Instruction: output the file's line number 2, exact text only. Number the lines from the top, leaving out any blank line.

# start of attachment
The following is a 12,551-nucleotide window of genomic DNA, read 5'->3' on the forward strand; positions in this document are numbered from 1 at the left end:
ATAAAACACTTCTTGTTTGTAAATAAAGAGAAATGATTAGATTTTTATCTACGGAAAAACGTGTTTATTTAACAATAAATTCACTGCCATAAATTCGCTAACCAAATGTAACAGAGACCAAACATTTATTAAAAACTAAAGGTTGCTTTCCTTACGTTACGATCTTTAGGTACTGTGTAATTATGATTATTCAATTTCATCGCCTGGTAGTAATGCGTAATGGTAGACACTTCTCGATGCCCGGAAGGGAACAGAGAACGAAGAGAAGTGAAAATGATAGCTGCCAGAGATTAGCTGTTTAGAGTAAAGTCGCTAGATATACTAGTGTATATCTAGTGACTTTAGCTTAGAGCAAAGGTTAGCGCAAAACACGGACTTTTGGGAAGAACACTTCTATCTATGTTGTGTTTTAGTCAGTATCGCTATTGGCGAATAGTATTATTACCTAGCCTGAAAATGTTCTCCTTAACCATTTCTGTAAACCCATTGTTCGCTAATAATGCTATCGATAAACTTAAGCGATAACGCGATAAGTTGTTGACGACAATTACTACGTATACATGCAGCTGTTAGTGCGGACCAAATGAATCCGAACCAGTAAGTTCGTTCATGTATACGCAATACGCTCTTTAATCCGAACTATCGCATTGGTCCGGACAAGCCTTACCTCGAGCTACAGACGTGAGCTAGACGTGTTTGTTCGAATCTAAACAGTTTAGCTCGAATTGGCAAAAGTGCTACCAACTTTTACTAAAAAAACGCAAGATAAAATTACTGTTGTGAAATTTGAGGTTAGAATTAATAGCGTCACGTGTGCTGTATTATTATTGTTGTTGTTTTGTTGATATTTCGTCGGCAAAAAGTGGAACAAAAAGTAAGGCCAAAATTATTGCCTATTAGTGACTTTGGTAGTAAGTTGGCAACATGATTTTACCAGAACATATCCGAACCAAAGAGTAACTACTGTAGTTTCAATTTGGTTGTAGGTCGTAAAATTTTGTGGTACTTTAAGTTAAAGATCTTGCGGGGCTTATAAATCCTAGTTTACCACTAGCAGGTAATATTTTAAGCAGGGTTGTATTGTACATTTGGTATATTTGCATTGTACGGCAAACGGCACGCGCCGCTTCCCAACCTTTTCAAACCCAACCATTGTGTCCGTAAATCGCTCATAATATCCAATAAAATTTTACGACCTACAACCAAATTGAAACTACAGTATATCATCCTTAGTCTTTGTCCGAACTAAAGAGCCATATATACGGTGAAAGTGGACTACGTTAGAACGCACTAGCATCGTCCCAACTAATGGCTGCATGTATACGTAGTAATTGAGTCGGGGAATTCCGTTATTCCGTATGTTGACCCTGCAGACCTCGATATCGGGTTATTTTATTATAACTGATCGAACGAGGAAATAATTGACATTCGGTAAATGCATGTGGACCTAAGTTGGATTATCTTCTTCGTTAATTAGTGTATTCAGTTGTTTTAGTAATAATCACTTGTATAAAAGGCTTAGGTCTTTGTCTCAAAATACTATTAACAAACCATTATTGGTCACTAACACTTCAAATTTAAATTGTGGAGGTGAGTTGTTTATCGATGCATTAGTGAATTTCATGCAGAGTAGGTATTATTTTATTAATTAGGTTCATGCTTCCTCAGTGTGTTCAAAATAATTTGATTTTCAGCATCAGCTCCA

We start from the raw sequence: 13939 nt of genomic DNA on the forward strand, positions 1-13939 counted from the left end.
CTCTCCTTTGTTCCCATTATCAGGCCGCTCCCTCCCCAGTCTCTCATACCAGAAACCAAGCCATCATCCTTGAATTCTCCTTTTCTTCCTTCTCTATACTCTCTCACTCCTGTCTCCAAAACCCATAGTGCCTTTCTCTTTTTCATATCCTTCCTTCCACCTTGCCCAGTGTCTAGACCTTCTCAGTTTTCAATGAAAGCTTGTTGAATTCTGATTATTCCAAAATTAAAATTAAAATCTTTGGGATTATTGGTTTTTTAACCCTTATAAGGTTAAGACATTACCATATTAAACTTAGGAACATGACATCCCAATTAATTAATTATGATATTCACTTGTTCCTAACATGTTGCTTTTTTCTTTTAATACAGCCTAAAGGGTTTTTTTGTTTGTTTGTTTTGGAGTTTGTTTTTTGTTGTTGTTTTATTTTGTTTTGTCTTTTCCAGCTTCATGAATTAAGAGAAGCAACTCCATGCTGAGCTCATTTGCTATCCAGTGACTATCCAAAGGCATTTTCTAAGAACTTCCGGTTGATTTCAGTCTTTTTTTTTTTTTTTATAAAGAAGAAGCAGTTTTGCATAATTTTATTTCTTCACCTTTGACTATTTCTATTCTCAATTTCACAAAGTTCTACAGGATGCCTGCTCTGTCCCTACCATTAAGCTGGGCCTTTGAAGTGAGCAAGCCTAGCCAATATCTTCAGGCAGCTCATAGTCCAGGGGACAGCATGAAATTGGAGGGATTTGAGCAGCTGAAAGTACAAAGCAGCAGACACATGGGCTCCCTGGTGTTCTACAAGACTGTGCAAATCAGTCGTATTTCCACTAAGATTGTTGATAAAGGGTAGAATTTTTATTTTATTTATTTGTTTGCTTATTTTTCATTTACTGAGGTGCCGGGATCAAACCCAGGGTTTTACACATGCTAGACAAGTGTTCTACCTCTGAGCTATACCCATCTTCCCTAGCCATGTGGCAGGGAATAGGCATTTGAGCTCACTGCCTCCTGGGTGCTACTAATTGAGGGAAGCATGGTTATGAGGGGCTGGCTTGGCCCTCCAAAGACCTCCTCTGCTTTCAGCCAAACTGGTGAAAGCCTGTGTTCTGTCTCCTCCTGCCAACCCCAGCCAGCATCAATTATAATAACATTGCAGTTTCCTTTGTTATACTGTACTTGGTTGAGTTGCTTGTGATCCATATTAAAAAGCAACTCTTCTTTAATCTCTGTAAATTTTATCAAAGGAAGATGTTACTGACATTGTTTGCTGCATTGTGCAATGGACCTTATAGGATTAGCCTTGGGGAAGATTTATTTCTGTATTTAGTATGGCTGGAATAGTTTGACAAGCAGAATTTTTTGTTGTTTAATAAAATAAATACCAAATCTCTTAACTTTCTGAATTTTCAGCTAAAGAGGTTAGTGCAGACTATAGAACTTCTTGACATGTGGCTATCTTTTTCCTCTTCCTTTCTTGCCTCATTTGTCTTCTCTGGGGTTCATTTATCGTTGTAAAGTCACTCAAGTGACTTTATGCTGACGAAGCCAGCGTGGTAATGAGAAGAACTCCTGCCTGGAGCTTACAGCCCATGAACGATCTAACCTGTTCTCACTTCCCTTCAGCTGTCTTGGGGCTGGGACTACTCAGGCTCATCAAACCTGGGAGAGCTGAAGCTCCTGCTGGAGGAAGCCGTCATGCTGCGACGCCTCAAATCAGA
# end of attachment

ATAAAACACTTCTTGTTTGTAAATAAAGAGAAATGATTAGATTTTTATCTACGGAAAAACGTGTTTATTTAACAATAAATTCACTGCCATAAATTCGCTAACCAAATGTAACAGAGACCAAACATTTATTAAAAACTAAAGGTTGCTTTCCTTACGTTACGATCTTTAGGTACTGTGTAATTATGATTATTCAATTTCATCGCCTGGTAGTAATGCGTAATGGTAGACACTTCTCGATGCCCGGAAGGGAACAGAGAACGAAGAGAAGTGAAAATGATAGCTGCCAGAGATTAGCTGTTTAGAGTAAAGTCGCTAGATATACTAGTGTATATCTAGTGACTTTAGCTTAGAGCAAAGGTTAGCGCAAAACACGGACTTTTGGGAAGAACACTTCTATCTATGTTGTGTTTTAGTCAGTATCGCTATTGGCGAATAGTATTATTACCTAGCCTGAAAATGTTCTCCTTAACCATTTCTGTAAACCCATTGTTCGCTAATAATGCTATCGATAAACTTAAGCGATAACGCGATAAGTTGTTGACGACAATTACTACGTATACATGCAGCTGTTAGTGCGGACCAAATGAATCCGAACCAGTAAGTTCGTTCATGTATACGCAATACGCTCTTTAATCCGAACTATCGCATTGGTCCGGACAAGCCTTACCTCGAGCTACAGACGTGAGCTAGACGTGTTTGTTCGAATCTAAACAGTTTAGCTCGAATTGGCAAAAGTGCTACCAACTTTTACTAAAAAAACGCAAGATAAAATTACTGTTGTGAAATTTGAGGTTAGAATTAATAGCGTCACGTGTGCTGTATTATTATTGTTGTTGTTTTGTTGATATTTCGTCGGCAAAAAGTGGAACAAAAAGTAAGGCCAAAATTATTGCCTATTAGTGACTTTGGTAGTAAGTTGGCAACATGATTTTACCAGAACATATCCGAACCAAAGAGTAACTACTGTAGTTTCAATTTGGTTGTAGGTCGTAAAATTTTGTGGTACTTTAAGTTAAAGATCTTGCGGGGCTTATAAATCCTAGTTTACCACTAGCAGGTAATATTTTAAGCAGGGTTGTATTGTACATTTGGTATATTTGCATTGTACGGCAAACGGCACGCGCCGCTTCCCAACCTTTTCAAACCCAACCATTGTGTCCGTAAATCGCTCATAATATCCAATAAAATTTTACGACCTACAACCAAATTGAAACTACAGTATATCATCCTTAGTCTTTGTCCGAACTAAAGAGCCATATATACGGTGAAAGTGGACTACGTTAGAACGCACTAGCATCGTCCCAACTAATGGCTGCATGTATACGTAGTAATTGAGTCGGGGAATTCCGTTATTCCGTATGTTGACCCTGCAGACCTCGATATCGGGTTATTTTATTATAACTGATCGAACGAGGAAATAATTGACATTCGGTAAATGCATGTGGACCTAAGTTGGATTATCTTCTTCGTTAATTAGTGTATTCAGTTGTTTTAGTAATAATCACTTGTATAAAAGGCTTAGGTCTTTGTCTCAAAATACTATTAACAAACCATTATTGGTCACTAACACTTCAAATTTAAATTGTGGAGGTGAGTTGTTTATCGATGCATTAGTGAATTTCATGCAGAGTAGGTATTATTTTATTAATTAGGTTCATGCTTCCTCAGTGTGTTCAAAATAATTTGATTTTCAGCATCAGCTCCA